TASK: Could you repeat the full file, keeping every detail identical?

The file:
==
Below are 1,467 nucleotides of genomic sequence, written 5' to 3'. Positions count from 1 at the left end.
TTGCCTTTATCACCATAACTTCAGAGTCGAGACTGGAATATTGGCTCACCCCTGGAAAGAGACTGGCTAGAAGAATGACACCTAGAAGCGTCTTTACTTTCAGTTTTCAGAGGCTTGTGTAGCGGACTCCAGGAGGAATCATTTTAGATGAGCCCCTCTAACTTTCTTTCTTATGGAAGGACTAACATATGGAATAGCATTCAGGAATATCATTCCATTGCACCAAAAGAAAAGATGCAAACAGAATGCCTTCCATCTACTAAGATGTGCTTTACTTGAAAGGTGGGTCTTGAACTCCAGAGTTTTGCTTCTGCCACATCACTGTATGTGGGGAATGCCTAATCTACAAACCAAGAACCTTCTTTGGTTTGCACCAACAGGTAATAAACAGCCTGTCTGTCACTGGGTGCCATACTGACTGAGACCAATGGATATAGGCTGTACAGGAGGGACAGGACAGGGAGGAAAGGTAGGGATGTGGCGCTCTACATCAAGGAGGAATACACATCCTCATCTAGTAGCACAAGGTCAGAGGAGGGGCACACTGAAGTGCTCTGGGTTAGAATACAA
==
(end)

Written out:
Below are 1,467 nucleotides of genomic sequence, written 5' to 3'. Positions count from 1 at the left end.
TTGCCTTTATCACCATAACTTCAGAGTCGAGACTGGAATATTGGCTCACCCCTGGAAAGAGACTGGCTAGAAGAATGACACCTAGAAGCGTCTTTACTTTCAGTTTTCAGAGGCTTGTGTAGCGGACTCCAGGAGGAATCATTTTAGATGAGCCCCTCTAACTTTCTTTCTTATGGAAGGACTAACATATGGAATAGCATTCAGGAATATCATTCCATTGCACCAAAAGAAAAGATGCAAACAGAATGCCTTCCATCTACTAAGATGTGCTTTACTTGAAAGGTGGGTCTTGAACTCCAGAGTTTTGCTTCTGCCACATCACTGTATGTGGGGAATGCCTAATCTACAAACCAAGAACCTTCTTTGGTTTGCACCAACAGGTAATAAACAGCCTGTCTGTCACTGGGTGCCATACTGACTGAGACCAATGGATATAGGCTGTACAGGAGGGACAGGACAGGGAGGAAAGGTAGGGATGTGGCGCTCTACATCAAGGAGGAATACACATCCTCATCTAGTAGCACAAGGTCAGAGGAGGGGCACACTGAAGTGCTCTGGGTTAGAATACAA